During the first decades of the 19th century, the question of human nature was discussed inside the general problem of organic nature. Living beings challenge us to tackle the difficulty of eliminating differences between organic processes and physical and chemical laws, as well as to explain phenomena such as cellular or connective tissues regeneration and reproduction in mechanistic and quantitative terms. This difficulty concerns above all the human being. Due to the influence of the Cartesian dualism (res cogitans / res extensa), the human being had been considered for centuries as made of a double substance or as sharing two principles and two dimensions (physical and spiritual). The most important representatives of German philosophical anthropology Max Scheler, Helmuth Plessner and Arnold Gehlen denied this kind of dualism very firmly and tried to find a new formulation to the questions concerning human nature. They set themselves the objective to reunify the essence of anthropological nature in such a way as to make it possible to clarify both physical and psychical manifestations on the basis of this new unity. Their theoretical enterprise was helped by a series of changes and achievements in the scientific panorama (for example the opposition to reductionism and rigid mechanism, new developments in neurosciences and physiology, etc.) and the establishment of new currents of thought such as historicism. For the anthropological philosophers that believe in natural sciences, the expression “psychophysical neutrality” represents a central concept. Max Scheler is its deviser and he enclosed its sense in the “behaviour” of the living being. Any living thing shows some kind of behaviour, and it is indifferent if it is caused by psychological or material reasons. Gehlen drew on this concept to develop the concept of “action” (human action). But it is Plessner who exploited it most. He made of the concept of “psychophysical neutrality” the basis of his investigations into the living beings; and “psychophysical neutrality” is integral to his concept of “positionality”, that leads to the specific and matchless human complexity.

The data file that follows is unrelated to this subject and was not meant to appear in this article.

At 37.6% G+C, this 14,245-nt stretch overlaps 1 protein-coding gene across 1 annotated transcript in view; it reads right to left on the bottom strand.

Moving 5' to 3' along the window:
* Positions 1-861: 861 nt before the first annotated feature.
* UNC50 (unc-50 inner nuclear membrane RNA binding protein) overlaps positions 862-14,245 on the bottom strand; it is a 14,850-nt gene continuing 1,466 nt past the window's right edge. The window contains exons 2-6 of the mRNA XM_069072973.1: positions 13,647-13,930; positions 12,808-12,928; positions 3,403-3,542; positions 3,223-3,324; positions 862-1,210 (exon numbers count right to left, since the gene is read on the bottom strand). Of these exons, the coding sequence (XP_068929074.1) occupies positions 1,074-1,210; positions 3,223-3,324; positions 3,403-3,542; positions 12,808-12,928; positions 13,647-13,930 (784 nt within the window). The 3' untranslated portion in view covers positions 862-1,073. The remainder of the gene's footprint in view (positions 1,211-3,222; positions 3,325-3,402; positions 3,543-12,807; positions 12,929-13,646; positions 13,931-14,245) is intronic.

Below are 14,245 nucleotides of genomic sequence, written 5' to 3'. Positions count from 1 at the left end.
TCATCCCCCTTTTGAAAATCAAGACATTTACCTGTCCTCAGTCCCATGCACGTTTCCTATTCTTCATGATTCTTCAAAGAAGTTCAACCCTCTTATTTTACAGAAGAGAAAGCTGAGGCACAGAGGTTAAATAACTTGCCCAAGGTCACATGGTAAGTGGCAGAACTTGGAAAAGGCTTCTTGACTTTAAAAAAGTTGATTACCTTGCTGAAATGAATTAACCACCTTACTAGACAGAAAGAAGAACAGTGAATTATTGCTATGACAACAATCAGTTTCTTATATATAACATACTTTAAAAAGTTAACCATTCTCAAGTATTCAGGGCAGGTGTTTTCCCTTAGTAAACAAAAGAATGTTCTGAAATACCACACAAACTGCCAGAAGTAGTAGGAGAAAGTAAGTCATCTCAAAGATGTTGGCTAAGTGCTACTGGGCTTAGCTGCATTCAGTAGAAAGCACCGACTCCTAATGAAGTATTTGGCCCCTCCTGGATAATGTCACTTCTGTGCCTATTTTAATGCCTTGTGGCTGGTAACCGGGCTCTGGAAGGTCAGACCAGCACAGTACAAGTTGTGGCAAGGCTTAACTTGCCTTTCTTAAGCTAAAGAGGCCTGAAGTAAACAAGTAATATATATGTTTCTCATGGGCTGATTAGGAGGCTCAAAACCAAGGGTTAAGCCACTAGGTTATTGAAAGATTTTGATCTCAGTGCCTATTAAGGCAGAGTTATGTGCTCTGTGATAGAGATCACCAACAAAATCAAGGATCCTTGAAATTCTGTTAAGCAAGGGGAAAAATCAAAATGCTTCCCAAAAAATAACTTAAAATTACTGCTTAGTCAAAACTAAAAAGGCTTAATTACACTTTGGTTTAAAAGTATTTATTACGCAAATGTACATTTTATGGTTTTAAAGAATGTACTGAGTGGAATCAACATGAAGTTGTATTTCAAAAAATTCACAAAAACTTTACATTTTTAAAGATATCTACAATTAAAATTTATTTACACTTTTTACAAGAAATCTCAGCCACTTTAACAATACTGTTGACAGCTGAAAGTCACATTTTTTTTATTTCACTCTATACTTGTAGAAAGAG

Natura umana / Rasini, Vallori. - STAMPA. - (2013), pp. 59-73.
|Data di pubblicazione:||2013|
|Titolo del libro:||Frontiere della biologia. Prospettive filosofiche sulle scienze della vita|
|Citazione:||Natura umana / Rasini, Vallori. - STAMPA. - (2013), pp. 59-73.|
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